There are more than 3,000 islands off the coast of Maine, and many great stories originate on them. The islands are rich in history and culture, and many island families can trace their roots back many generations. This story, written in 1990, was about the only schoolhouse on Isle au Haut, and the fact that enrollment had dwindled over the years to just a single student.
By ARTHUR FREDERICK
ISLE AU HAUT, Maine (UPI) — The green-and-white schoolhouse on this rugged offshore island functioned this year as it has for a century, but with one major difference: For most of the year, the morning bell summoned only a single student to class.
Every morning, Meredith Mattingly , 10, the son of a U.S. Parks Service ranger, walked down to the shore just outside the only village on the island to take his seat in the 100-year-old school’s only classroom. The fifth-grader had the undivided attention of his teacher, Tanice Jason.
“I believe in individualized instruction, and that happens naturally in a one-room schoolhouse,” she said.
The old wooden schoolhouse has the smallest enrollment of any school in the state. And although most of Isle au Haut’s 30 year-round residents scratch out meager incomes from the sea, the school easily has the highest per-pupil cost in the state at $44,000.
The school can offer instruction to children from kindergarten through the eighth grade. Normally, it serves between five and 10 students, and has served as may as 30. But the populations of both the school and the island have dwindled with the decline of fishing stocks off the Maine coast.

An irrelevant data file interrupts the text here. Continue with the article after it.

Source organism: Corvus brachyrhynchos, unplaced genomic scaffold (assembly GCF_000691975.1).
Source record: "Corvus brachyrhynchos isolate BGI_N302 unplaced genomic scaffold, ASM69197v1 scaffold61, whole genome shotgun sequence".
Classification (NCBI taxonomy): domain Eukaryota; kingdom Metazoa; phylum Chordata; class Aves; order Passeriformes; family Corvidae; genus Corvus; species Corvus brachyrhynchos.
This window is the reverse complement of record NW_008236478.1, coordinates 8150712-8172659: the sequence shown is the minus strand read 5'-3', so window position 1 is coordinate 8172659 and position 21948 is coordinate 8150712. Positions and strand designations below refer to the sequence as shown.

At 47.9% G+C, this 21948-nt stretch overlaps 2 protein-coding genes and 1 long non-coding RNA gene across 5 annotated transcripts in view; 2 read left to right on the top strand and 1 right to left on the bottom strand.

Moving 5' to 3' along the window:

In spite of the decreasing numbers, however, the island residents have almost unanimously supported the local schoolhouse, knowing that closing the school would force even more families to leave Isle au Haut and move to the mainland.
At the end of winter, Meredith was joined by another student, fourth grader Jason Barter, who returned from the mainland with his father, a lobsterman.
Judith Lucarelli, the superintendent of schools in the district that includes Isle au Haut, said she favored keeping the island school operating, even though it is expensive.
Lucarelli said the quality of education at the old school is excellent — not simply because of the individualized instruction, but also because the school is equipped with everything from a MacIntosh computer to a well-stocked library.
Jason said this year will be her last at the Isle au Haut school, even though she enjoys the time she has spent with her handful of students.
Lucarelli said she has already decided on Jason’s replacement, who will also help ease Isle au Haut’s enrollment problems; the new teacher has two children of her own, and they will attend the school next year.
(NOTE: I checked, and the Isle au Haut school is still operating. This year (2015), it has four students, two in the fifth grade and two more in the sixth.)